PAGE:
Today they have predicted the high will be 108. It’s now and our thermometers averaged 104. One of them said 109. I don’t really mind the heat so much, it’s the lack of rain.
We’ve gone back to having to haul water down to the orchard again. I fear we started to late for some of it tho. The pawpaws look gone and most of the berry bushes have lost all their leaves. Some of the hazelnuts are all brown but a couple that we planted in the shade still look good. The pecan trees still have plenty of wick and I think they’ll make it through.
It’s quite a site to drive along and see all the brown. Fields that would usually be lush and so green.
I’m sad to say it but I’m glad I haven’t gotten a horse. The goats, who eat much more variety, are hard enough to feed right now. Finding places for them to eat isn’t hard but finding places that they won’t kill what I don’t want them to eat is very hard. One wiped out a large patch of pleurisy root I was saving to harvest and another ate over half the bee balm I need. Both were my fault, not double checking to be sure they couldn’t reach them. In one case I was so intent on being sure they couldn’t reach the blueberry bushes that I tied on right next to a red currant, which is now gone.
We need to work on making a good usable area for them to browse on the wooded side but until now there’s always been plenty for them to eat in the pond field. The pond field is just brown now, except for my patch of wild lettuce and sorrel, which I water, and the Indian currant, which no one eats.
Even with the heat and no rain we’re still able to find food for the goats and rabbits, and we still have wild foods and medicines. That’s a great boon to be sure and I’m very thankful.
Another wonderful thing was to see honey bees. Only 3 of them but it’s a very good thing. One was on a tomato leaf and crawled off onto my finger, I got a good look at it and have no doubt it was a honey bee : )
It’s and I’m back in from working down in the Sister Grove. Everything here gets a name eventually and I’ve started calling the place we’re working on for my sister the Sister Grove. We took willow and Clover down to eat there and left them in good spots. We’ll have to go back down in about 30 minutes and check their waters and untangle them. If there’s one tiny stub of something at the farthest reach they will struggle to get to it and wrap around it 30 times. It’s a goat thing.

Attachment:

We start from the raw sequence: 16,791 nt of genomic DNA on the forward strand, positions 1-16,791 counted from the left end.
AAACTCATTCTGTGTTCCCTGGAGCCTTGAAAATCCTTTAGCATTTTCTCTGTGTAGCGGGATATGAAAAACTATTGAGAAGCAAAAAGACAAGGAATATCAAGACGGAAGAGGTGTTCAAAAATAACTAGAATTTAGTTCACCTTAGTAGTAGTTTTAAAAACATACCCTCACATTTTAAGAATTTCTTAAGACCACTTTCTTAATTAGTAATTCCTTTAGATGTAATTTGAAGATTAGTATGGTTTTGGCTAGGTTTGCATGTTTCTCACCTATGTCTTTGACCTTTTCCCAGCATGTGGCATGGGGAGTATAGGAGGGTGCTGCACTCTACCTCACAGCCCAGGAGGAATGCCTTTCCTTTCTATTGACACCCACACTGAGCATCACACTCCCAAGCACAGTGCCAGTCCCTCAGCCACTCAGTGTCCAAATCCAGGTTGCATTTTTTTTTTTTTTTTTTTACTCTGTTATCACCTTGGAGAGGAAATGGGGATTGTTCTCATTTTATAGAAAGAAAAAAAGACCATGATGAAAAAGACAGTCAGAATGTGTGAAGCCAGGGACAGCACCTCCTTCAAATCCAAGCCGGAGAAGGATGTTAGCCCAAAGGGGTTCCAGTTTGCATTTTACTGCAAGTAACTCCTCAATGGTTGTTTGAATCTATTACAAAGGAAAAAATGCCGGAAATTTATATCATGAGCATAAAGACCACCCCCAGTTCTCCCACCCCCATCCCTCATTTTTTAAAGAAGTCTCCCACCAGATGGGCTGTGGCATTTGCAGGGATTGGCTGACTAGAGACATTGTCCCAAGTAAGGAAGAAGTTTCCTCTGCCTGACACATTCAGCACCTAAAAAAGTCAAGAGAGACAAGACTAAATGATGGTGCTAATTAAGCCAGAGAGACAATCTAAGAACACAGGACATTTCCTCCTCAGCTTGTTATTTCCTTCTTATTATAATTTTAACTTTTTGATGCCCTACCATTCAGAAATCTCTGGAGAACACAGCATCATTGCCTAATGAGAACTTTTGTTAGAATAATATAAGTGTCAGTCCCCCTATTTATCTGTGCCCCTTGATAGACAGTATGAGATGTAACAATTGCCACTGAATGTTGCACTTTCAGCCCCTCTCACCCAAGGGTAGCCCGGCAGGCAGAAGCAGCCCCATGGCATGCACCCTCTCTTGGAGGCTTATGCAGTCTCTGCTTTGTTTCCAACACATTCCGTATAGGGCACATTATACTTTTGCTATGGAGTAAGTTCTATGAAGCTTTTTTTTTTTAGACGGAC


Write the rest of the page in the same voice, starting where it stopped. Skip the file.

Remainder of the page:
I’m adding small herb articles to SimplySelfSufficient.org
I made a lettuce and cheese sandwich for lunch and the cheese was actually melted when I ate it.
Time to finish things up before it gets to hot : ) According to weather underground the weather station outside of Mnt home Arkansas recorded 116 deg F earlier and they are expecting it to get to 121 today.
It feels about 10 degrees cooler in just the shade and I’m keeping the cottage at 82 deg inside the main.
All parts are very useful and very healing.
** Keep in mind, when using burdock internally that it acts as a mild to moderate laxative and diuretic and that it lowers blood sugar.
Leaves – harvest before flowering – used for stomach upset, improve digestion, mild laxative, diuretic
Seeds – harvest when ripe in late summer to early fall – used for inflammation, fever, mild antibacterial, diuretic, lowers blood sugar
Roots – harvest in late fall – used for cancer treatment (Essiac Ojibwa Tea), cleansing and detox, moderate laxative, mild antibacterial, treat arthritis, diuretic, topically for wounds, eczema and infection